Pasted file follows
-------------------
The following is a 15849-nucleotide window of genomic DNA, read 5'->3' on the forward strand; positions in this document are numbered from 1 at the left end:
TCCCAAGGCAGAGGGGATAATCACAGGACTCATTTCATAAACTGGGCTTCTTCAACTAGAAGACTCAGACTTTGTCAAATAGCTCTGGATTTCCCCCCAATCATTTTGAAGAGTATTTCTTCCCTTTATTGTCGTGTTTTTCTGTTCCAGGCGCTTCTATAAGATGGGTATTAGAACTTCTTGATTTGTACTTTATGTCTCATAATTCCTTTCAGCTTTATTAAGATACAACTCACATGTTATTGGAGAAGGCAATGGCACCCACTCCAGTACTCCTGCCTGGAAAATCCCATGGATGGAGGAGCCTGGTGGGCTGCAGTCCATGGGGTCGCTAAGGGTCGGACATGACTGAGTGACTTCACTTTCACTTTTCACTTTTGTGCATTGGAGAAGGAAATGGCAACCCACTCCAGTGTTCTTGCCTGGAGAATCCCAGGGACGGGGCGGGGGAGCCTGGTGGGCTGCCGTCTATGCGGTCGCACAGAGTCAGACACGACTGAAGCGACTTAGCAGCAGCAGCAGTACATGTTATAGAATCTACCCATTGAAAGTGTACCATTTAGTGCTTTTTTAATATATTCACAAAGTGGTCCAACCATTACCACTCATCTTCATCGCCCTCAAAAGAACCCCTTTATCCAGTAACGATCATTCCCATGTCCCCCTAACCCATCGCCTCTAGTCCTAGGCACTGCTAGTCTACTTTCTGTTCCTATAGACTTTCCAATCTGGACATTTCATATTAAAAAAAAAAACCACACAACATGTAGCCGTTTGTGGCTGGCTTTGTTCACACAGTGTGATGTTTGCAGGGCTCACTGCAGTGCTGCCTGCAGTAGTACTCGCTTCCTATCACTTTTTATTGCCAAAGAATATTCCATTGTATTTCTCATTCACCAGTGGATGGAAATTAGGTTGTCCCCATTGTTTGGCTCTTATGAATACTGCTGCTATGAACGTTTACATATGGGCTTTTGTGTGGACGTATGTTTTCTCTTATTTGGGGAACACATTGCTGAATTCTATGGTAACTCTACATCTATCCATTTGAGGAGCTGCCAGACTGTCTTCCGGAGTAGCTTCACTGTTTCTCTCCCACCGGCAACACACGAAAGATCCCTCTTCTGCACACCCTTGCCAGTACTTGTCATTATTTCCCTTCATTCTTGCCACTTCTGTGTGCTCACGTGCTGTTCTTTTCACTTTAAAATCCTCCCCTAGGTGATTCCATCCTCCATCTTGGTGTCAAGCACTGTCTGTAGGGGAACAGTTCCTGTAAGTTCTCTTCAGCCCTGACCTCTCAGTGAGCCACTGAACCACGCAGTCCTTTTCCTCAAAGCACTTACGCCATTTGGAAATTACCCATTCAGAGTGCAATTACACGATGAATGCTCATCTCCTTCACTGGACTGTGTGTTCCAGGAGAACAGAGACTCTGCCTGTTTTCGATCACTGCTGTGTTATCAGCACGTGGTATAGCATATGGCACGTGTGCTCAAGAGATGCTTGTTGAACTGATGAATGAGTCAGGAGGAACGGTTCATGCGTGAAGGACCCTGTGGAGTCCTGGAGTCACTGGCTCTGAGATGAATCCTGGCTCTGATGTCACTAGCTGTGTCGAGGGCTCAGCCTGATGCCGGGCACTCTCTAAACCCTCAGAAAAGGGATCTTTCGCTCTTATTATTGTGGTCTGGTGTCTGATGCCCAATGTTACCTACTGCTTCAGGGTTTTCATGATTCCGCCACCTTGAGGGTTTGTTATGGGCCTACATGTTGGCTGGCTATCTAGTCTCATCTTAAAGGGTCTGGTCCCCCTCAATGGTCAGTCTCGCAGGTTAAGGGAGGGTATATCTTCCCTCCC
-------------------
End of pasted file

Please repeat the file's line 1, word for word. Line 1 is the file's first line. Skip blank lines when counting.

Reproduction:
The following is a 15849-nucleotide window of genomic DNA, read 5'->3' on the forward strand; positions in this document are numbered from 1 at the left end: